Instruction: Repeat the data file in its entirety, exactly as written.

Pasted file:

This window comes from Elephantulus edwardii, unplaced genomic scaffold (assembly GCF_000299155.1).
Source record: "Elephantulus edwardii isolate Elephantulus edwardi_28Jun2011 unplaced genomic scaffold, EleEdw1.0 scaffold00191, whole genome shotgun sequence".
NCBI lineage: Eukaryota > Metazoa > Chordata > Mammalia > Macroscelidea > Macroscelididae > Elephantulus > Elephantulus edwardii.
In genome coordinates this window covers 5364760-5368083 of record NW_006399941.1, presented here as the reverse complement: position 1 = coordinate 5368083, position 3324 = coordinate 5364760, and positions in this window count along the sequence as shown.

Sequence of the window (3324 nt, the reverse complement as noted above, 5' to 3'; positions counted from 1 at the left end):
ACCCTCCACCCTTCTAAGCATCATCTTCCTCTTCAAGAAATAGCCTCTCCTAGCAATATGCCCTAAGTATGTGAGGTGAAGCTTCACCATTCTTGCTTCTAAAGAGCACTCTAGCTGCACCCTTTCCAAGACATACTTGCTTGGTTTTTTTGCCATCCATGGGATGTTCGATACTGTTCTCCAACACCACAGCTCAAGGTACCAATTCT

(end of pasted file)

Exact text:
This window comes from Elephantulus edwardii, unplaced genomic scaffold (assembly GCF_000299155.1).
Source record: "Elephantulus edwardii isolate Elephantulus edwardi_28Jun2011 unplaced genomic scaffold, EleEdw1.0 scaffold00191, whole genome shotgun sequence".
NCBI lineage: Eukaryota > Metazoa > Chordata > Mammalia > Macroscelidea > Macroscelididae > Elephantulus > Elephantulus edwardii.
In genome coordinates this window covers 5364760-5368083 of record NW_006399941.1, presented here as the reverse complement: position 1 = coordinate 5368083, position 3324 = coordinate 5364760, and positions in this window count along the sequence as shown.

Sequence of the window (3324 nt, the reverse complement as noted above, 5' to 3'; positions counted from 1 at the left end):
ACCCTCCACCCTTCTAAGCATCATCTTCCTCTTCAAGAAATAGCCTCTCCTAGCAATATGCCCTAAGTATGTGAGGTGAAGCTTCACCATTCTTGCTTCTAAAGAGCACTCTAGCTGCACCCTTTCCAAGACATACTTGCTTGGTTTTTTTGCCATCCATGGGATGTTCGATACTGTTCTCCAACACCACAGCTCAAGGTACCAATTCT